Tell us about YOU!! I graduated undergraduate with a degree in Psychology and Communication and went straight to law school. Early on in law school, I knew I did not want to practice in the traditional sense. My focus was heavily on mediation, and issues related to children. After law school, I went to work for the State of Massachusetts in the Office of Dispute Resolution, where we trained all state agencies in the Commonwealth on alternative dispute resolution. I also became a certified facilitator. From there I pivoted into law school administration and student based services, which I loved. I worked at several area law schools in career services. I enjoyed the counseling aspect of my work as well as teaching and training. I took a break after beginning a family, but continued to assist privately with resume and cover letter support; and then after some time off went to transition back into the work world full time. I wanted back into education, but not necessarily at the law school level as I also desired flexibility and work/life balance so I could continue to care for my family. I has 3 beautiful children and wanted very much to be there for them. I found that my law school degree was the biggest hurdle and block to every position. Over and over I would get to the final stage of the interview process and then that would be the no. In the meantime, I had begun substitute teaching and was often placed in special education. I myself had first hand experience working with (battling) the school system for services for my oldest and youngest child. I knew firsthand how complicated and frustrating the process could be. I decided to embrace the very thing that was getting in my way…. I reached out to a former student, who I knew practiced education law. It all came full circle. All my past experience and knowledge led me right to this point. In 2018, I joined ECALS, LLC. I work as an educational advocate and attorney, helping parents and families navigate the complex world of special education, disability law and other school related issues.
What makes you different/stand out in your industry? The philosophy and approach of our office is unique to others. We function much more like an advocate and do not rush to litigation. We work collaboratively with the team, including the parents and the school. We find that educating our parents and families, while preserving the relationship with the school district is more beneficial to all, when possible. We are dedicated to making sure students have the education they need and have a right to receive. We represent clients in a variety of areas: IEP/504 review and consultation; we attend and participate in Team meetings, suspension/expulsion hearings; we attend dispute resolution sessions; provide trainings in education law matter; and have experience in evaluation and assessment review.
What do your clients love about you? My clients love that my presence at meetings lowers their stress and anxiety levels and that they feel like an equal member of the team. I think they appreciate that I am responsive, knowledgeable and that I listen to their concerns. I provide them with information and involve them in the process so they learn along the way. Each client is unique in the level of support they want or need. I think good communication allows me to tailor that support to each family and parent individually.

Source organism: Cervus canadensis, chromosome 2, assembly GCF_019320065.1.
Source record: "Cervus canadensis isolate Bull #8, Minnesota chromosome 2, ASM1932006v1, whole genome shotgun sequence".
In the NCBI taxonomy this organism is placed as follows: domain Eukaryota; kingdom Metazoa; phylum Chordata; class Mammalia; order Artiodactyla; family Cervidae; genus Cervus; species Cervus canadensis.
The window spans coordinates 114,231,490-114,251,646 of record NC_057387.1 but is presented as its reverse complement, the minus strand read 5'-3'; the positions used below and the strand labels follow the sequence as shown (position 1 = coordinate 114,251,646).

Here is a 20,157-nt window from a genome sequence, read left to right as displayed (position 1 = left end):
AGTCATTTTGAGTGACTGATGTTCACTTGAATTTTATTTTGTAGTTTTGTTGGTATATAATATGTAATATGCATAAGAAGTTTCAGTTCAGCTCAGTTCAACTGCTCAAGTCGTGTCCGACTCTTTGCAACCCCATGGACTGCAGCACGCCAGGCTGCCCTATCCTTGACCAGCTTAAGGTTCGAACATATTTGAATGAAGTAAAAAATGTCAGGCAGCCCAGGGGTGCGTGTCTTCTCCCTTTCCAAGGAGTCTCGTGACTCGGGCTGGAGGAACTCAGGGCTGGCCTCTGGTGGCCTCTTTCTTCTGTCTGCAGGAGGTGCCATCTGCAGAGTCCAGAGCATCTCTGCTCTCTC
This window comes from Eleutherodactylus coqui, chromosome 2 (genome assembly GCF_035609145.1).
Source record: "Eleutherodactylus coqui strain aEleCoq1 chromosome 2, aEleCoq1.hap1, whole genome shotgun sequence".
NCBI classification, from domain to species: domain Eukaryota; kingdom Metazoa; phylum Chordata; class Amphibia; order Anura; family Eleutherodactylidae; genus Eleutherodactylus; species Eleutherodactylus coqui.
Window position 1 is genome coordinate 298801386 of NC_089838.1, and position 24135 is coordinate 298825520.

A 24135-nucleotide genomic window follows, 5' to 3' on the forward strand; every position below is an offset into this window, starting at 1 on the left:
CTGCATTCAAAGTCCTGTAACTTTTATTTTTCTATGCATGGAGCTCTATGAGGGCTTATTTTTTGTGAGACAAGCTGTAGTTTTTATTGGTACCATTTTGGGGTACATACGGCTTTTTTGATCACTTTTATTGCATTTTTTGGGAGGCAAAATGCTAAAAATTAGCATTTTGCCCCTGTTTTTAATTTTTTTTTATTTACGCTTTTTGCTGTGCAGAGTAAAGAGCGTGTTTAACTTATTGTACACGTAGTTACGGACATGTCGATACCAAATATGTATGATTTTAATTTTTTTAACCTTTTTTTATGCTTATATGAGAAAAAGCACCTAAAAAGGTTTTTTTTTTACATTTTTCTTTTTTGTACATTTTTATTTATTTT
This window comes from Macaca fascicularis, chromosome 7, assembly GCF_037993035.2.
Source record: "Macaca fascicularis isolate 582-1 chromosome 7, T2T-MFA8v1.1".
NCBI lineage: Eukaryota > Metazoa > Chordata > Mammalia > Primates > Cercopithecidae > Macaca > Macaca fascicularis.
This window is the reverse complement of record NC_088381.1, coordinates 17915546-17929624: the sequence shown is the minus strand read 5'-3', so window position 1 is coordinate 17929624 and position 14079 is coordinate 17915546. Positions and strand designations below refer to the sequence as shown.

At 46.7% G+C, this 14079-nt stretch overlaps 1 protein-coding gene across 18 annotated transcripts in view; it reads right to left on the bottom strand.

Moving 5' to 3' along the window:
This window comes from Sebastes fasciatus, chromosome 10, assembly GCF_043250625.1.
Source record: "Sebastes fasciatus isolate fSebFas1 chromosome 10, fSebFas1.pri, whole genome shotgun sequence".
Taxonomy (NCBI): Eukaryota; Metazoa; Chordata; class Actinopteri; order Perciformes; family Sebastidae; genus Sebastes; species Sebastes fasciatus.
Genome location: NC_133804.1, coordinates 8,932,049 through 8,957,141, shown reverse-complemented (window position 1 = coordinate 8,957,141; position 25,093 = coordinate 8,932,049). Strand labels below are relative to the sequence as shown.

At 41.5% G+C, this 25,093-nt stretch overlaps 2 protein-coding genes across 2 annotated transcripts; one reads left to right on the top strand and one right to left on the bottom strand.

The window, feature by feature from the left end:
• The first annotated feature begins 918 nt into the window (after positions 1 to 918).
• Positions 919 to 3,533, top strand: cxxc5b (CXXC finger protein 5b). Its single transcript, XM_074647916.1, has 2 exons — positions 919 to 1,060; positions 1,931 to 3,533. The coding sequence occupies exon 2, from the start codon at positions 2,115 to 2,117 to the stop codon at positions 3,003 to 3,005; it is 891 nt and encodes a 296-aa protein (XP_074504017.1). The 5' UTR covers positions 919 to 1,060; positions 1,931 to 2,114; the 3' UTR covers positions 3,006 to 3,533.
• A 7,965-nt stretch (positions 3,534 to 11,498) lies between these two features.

What is the best advice you can share with others? Document!!!! Good documentation is key to this process. Not only your own documentation and systems for organizing for yourself, but also learning the skill of documenting things back to the school or other people involved in the process.
How has the Women’s Business League helped you? There are a number of ways I feel that WBL has helped me. The first, is feeling empowered in getting back in the saddle so to speak. I think that after being home for so long, that imposter syndrome definitely was a reality for me. When I first joined WBL, I was in the tri-town chapter and cannot say enough about the women there and the connections that I made. I learned a lot and felt really encouraged and motivated to get back at it. It helped me feel strong enough to overcome the doubt and other obstacles. I had my own personal obstacles as well and my come back into the work world got side-tracked and then there was shifting to overcome school shutdowns and a potential lack of work since my whole job is tied to public schools. I had to shift and pivot and look into other sources of income. During that time, I became connected socially with the Ipswich Chapter, whixh came just at the right time while feeling so isolated. As I began working again, their meeting times worked better for my new schedule. The support from the Ipswich Chapter as I stumbled through this weird time and re-launch has been truly inspiring. I was a sorority girl and sometimes just having another group of women in your corner, cheering you on, accepting you just as you are AND supporting you just because is truly transformational. It has a huge impact on my growth both individually and in my business.